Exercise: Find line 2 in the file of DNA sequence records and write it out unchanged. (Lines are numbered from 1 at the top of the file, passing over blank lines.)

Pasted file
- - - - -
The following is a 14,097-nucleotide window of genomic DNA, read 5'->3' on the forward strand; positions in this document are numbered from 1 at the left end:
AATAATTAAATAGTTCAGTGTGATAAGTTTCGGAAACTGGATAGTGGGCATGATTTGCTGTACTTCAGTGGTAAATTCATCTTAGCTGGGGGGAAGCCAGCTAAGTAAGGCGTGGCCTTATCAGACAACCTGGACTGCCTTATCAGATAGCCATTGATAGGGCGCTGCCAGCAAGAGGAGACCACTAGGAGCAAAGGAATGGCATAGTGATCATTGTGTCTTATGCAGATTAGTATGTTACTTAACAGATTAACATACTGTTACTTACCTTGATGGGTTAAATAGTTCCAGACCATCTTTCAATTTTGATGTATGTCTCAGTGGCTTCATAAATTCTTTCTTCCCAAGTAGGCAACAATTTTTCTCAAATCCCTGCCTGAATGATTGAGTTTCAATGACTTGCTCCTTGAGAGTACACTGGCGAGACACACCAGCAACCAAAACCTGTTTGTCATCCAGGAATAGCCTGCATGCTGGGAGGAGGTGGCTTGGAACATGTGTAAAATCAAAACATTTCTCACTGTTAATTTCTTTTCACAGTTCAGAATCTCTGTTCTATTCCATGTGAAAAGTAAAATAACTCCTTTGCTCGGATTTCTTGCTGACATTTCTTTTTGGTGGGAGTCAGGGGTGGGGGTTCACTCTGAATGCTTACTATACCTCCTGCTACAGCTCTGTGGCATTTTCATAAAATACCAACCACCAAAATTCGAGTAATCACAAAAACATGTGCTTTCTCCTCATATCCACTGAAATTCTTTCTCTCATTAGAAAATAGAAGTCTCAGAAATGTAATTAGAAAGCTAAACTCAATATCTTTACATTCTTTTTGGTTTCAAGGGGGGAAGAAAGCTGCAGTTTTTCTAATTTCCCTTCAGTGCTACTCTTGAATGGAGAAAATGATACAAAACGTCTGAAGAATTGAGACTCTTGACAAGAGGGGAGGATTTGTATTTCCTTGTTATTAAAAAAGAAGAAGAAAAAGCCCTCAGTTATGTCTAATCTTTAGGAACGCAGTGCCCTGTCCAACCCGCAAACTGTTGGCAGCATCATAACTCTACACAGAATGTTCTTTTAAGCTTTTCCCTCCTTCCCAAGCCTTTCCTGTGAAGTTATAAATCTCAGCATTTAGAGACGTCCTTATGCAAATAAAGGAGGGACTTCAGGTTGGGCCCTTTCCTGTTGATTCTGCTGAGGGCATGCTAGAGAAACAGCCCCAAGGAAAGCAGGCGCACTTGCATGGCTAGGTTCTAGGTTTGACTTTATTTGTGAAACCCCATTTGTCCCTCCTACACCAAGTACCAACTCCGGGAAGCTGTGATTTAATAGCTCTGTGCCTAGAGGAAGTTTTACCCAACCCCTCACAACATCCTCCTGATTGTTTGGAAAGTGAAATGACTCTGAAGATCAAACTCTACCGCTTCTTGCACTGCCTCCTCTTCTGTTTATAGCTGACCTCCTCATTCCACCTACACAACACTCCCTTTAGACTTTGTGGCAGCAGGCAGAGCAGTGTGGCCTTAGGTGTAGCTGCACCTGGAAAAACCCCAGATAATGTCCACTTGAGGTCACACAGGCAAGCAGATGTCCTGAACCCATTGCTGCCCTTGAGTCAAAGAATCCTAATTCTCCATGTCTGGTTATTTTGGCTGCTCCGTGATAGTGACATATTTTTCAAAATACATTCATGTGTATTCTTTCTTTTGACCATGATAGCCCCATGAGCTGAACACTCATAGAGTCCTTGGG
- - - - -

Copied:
AATAATTAAATAGTTCAGTGTGATAAGTTTCGGAAACTGGATAGTGGGCATGATTTGCTGTACTTCAGTGGTAAATTCATCTTAGCTGGGGGGAAGCCAGCTAAGTAAGGCGTGGCCTTATCAGACAACCTGGACTGCCTTATCAGATAGCCATTGATAGGGCGCTGCCAGCAAGAGGAGACCACTAGGAGCAAAGGAATGGCATAGTGATCATTGTGTCTTATGCAGATTAGTATGTTACTTAACAGATTAACATACTGTTACTTACCTTGATGGGTTAAATAGTTCCAGACCATCTTTCAATTTTGATGTATGTCTCAGTGGCTTCATAAATTCTTTCTTCCCAAGTAGGCAACAATTTTTCTCAAATCCCTGCCTGAATGATTGAGTTTCAATGACTTGCTCCTTGAGAGTACACTGGCGAGACACACCAGCAACCAAAACCTGTTTGTCATCCAGGAATAGCCTGCATGCTGGGAGGAGGTGGCTTGGAACATGTGTAAAATCAAAACATTTCTCACTGTTAATTTCTTTTCACAGTTCAGAATCTCTGTTCTATTCCATGTGAAAAGTAAAATAACTCCTTTGCTCGGATTTCTTGCTGACATTTCTTTTTGGTGGGAGTCAGGGGTGGGGGTTCACTCTGAATGCTTACTATACCTCCTGCTACAGCTCTGTGGCATTTTCATAAAATACCAACCACCAAAATTCGAGTAATCACAAAAACATGTGCTTTCTCCTCATATCCACTGAAATTCTTTCTCTCATTAGAAAATAGAAGTCTCAGAAATGTAATTAGAAAGCTAAACTCAATATCTTTACATTCTTTTTGGTTTCAAGGGGGGAAGAAAGCTGCAGTTTTTCTAATTTCCCTTCAGTGCTACTCTTGAATGGAGAAAATGATACAAAACGTCTGAAGAATTGAGACTCTTGACAAGAGGGGAGGATTTGTATTTCCTTGTTATTAAAAAAGAAGAAGAAAAAGCCCTCAGTTATGTCTAATCTTTAGGAACGCAGTGCCCTGTCCAACCCGCAAACTGTTGGCAGCATCATAACTCTACACAGAATGTTCTTTTAAGCTTTTCCCTCCTTCCCAAGCCTTTCCTGTGAAGTTATAAATCTCAGCATTTAGAGACGTCCTTATGCAAATAAAGGAGGGACTTCAGGTTGGGCCCTTTCCTGTTGATTCTGCTGAGGGCATGCTAGAGAAACAGCCCCAAGGAAAGCAGGCGCACTTGCATGGCTAGGTTCTAGGTTTGACTTTATTTGTGAAACCCCATTTGTCCCTCCTACACCAAGTACCAACTCCGGGAAGCTGTGATTTAATAGCTCTGTGCCTAGAGGAAGTTTTACCCAACCCCTCACAACATCCTCCTGATTGTTTGGAAAGTGAAATGACTCTGAAGATCAAACTCTACCGCTTCTTGCACTGCCTCCTCTTCTGTTTATAGCTGACCTCCTCATTCCACCTACACAACACTCCCTTTAGACTTTGTGGCAGCAGGCAGAGCAGTGTGGCCTTAGGTGTAGCTGCACCTGGAAAAACCCCAGATAATGTCCACTTGAGGTCACACAGGCAAGCAGATGTCCTGAACCCATTGCTGCCCTTGAGTCAAAGAATCCTAATTCTCCATGTCTGGTTATTTTGGCTGCTCCGTGATAGTGACATATTTTTCAAAATACATTCATGTGTATTCTTTCTTTTGACCATGATAGCCCCATGAGCTGAACACTCATAGAGTCCTTGGG